First published in 1963, James A. Michener's gripping chronicle of the social and political landscape of Afghanistan is more relevant now than ever. Combining fact with riveting adventure and intrigue, Michener follows a military man tasked, in the years after World War II, with a dangerous assignment: finding and returning a young American woman living in Afghanistan to her distraught family after she suddenly and mysteriously disappears. A timeless tale of love and emotional drama set against the backdrop of one of the most important countries in the world today, Caravans captures the tension of the postwar period, the sweep of Afghanistan's remarkable history, and the inescapable allure of the past.
©2014 James A. Michener; 2015 Random House Audio
"Brilliant...an extraordinary novel.... The old nomadic trails across the mountains spring into existence." (The New York Times)
"Romantic and adventurous.... [Michener] has a wonderful empathy for the wild and free and an understanding of the reasons behind the kind of cruelty that goes with it." (Newsday)
"Michener has done for Afghanistan what...his first [book] did for the South Pacific." (The New York Herald Tribune)
I would gladly and eagerly try another Michener book if narrated by someone other than Mr. McKeever.
It gave me a bit of understanding of the people and place called Afghanistan.
It was almost painful to hear. The cadence seemed all wrong and the affect flat.
It inspired me to turn it off several times because of the narration, but I kept coming back because I enjoyed the story.
I hope to listen to other Michener books, but only if they are read by someone else.
Loved this book when it was first published. Love it now. Also fascinating to hear what characters hoped would be the future of Afghanistan all those years ago.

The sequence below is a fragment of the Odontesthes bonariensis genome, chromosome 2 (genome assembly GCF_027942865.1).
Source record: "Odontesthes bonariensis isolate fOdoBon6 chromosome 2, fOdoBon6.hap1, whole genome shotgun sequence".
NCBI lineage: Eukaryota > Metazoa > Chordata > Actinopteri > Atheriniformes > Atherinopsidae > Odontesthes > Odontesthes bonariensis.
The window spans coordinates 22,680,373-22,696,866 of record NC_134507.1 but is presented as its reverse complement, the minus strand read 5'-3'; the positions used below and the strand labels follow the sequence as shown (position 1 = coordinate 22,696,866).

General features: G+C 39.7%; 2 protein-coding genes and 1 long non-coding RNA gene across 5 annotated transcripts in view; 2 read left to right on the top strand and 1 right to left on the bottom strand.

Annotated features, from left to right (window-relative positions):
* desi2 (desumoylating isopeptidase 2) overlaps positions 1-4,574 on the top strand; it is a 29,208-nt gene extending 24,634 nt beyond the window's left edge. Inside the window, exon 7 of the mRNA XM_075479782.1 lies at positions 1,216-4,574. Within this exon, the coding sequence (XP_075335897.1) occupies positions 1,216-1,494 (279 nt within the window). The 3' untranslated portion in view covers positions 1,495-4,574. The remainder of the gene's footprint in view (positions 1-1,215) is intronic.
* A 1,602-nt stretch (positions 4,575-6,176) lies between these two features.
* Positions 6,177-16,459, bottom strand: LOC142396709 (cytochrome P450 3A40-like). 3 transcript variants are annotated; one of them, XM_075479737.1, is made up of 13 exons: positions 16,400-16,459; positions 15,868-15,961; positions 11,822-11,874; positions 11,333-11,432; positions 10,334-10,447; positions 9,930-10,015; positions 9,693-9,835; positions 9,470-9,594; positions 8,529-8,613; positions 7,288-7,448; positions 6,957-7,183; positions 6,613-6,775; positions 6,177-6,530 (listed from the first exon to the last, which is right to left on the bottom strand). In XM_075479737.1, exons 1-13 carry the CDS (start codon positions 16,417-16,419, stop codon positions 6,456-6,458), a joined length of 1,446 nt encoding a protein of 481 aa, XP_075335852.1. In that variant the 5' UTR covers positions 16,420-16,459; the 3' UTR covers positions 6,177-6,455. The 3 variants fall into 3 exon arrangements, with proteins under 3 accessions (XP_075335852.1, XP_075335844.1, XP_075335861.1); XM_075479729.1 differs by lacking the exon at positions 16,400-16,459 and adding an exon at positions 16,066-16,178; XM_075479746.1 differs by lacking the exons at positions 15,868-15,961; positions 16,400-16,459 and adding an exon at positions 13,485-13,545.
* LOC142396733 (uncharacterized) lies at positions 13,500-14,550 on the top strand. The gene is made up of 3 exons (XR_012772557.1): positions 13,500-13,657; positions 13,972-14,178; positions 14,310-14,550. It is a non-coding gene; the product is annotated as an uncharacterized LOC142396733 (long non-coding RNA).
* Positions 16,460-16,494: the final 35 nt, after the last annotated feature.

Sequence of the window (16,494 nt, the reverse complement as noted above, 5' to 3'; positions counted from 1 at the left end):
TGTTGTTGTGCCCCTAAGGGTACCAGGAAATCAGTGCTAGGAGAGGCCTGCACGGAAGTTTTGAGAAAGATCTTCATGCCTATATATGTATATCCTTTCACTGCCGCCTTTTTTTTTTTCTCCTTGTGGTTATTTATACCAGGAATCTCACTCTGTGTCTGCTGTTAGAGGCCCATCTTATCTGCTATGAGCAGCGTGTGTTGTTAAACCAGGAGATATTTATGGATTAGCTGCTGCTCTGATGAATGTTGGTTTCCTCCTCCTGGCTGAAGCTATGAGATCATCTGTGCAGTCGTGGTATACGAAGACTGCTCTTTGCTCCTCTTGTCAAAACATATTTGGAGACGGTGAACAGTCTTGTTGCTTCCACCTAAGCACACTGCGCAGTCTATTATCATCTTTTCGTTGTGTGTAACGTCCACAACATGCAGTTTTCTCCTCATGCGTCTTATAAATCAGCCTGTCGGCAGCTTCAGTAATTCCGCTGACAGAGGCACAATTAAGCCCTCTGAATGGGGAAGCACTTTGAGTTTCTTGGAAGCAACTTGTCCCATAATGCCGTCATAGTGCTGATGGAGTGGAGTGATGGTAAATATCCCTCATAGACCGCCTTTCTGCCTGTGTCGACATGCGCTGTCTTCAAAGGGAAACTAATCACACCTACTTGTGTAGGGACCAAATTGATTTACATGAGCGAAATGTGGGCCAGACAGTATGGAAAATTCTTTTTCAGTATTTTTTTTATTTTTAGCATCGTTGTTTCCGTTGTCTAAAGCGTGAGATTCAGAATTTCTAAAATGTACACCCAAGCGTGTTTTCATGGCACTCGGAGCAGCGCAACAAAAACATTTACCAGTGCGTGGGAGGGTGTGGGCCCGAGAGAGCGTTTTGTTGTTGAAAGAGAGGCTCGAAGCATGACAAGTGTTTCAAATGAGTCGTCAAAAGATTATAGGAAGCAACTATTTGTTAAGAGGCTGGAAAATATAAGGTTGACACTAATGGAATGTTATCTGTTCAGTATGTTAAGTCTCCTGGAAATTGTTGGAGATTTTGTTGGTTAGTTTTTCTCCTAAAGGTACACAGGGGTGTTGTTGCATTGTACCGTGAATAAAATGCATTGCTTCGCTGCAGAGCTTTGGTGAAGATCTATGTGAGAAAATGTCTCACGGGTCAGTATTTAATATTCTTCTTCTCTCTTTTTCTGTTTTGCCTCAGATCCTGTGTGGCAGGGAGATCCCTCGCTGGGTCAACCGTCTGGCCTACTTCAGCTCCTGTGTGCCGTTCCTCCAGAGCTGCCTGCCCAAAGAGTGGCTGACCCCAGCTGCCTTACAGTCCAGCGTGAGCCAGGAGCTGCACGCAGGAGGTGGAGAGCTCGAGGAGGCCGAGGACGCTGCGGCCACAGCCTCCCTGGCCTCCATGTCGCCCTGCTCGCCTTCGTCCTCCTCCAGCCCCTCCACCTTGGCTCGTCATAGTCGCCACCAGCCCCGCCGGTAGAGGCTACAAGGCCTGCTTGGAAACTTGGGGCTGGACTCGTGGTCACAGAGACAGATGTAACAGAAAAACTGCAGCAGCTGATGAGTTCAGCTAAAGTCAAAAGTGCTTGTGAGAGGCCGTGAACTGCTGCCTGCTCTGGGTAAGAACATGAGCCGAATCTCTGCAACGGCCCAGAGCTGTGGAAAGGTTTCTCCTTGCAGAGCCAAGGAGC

If not for the story, I wouldn't have made it past the first chapter. But I was interested in the country of Afghanistan, found the history in the book so relevant, and SO wanted to like this book. But the narrator was just awful.
Liked the stories of the people of Afghanistan, and the prediction of Mr. Michener that the Russians would take over. They did in the 1970's.
He just read the words, and had the annoyinggggg habittttuh of endingggg every wordddduh that endedddded with a consonant with a hard 'letter'. Very distracting indeed.
no. story complete
too bad that other Michener's books are also read by this narrator. I won't be listening to any of them. alas.
I was thrilled when Audible announced that several books by James Michener were finally available. I read most of his novels many years ago. So, I was anxious to revisit these old friends. To my great regret I only made it through the first chapter of Caravans when I had to stop. The narrator, Larry McKeever, read in such a painfully slow monotone that I couldn't go on.
I learned a lesson with this story, which is always to check the reviews for who is reading! This story sounds to have been read by a computerized voice, which made it much less enjoyable than I'm sure it would have been otherwise. The story is epic - pure Michener- but I think in retrospect I wish I had read it rather than listen to it.
I was very excited to see that James Michener books were being offered on Audible.com and - based on his reputation - was expecting a lot more from the novel. Maybe, it was because it was early in his career, but I found the story lacked depth. Also, I felt the reader was mundane in his delivery.
I don't know who to choose instead, but Mr. McKeever's monotone reading of this story makes the interesting content boring. Good as a soporific, but otherwise not well narrated. The character's voices have no distinctiveness, no voice. The story is read without emotion, so that a horrifying or exciting scene sounds exactly the same as a mundane scenario. I'm not one to enjoy a narrator's personal voice interfering with the story, but this reading is positively dull.
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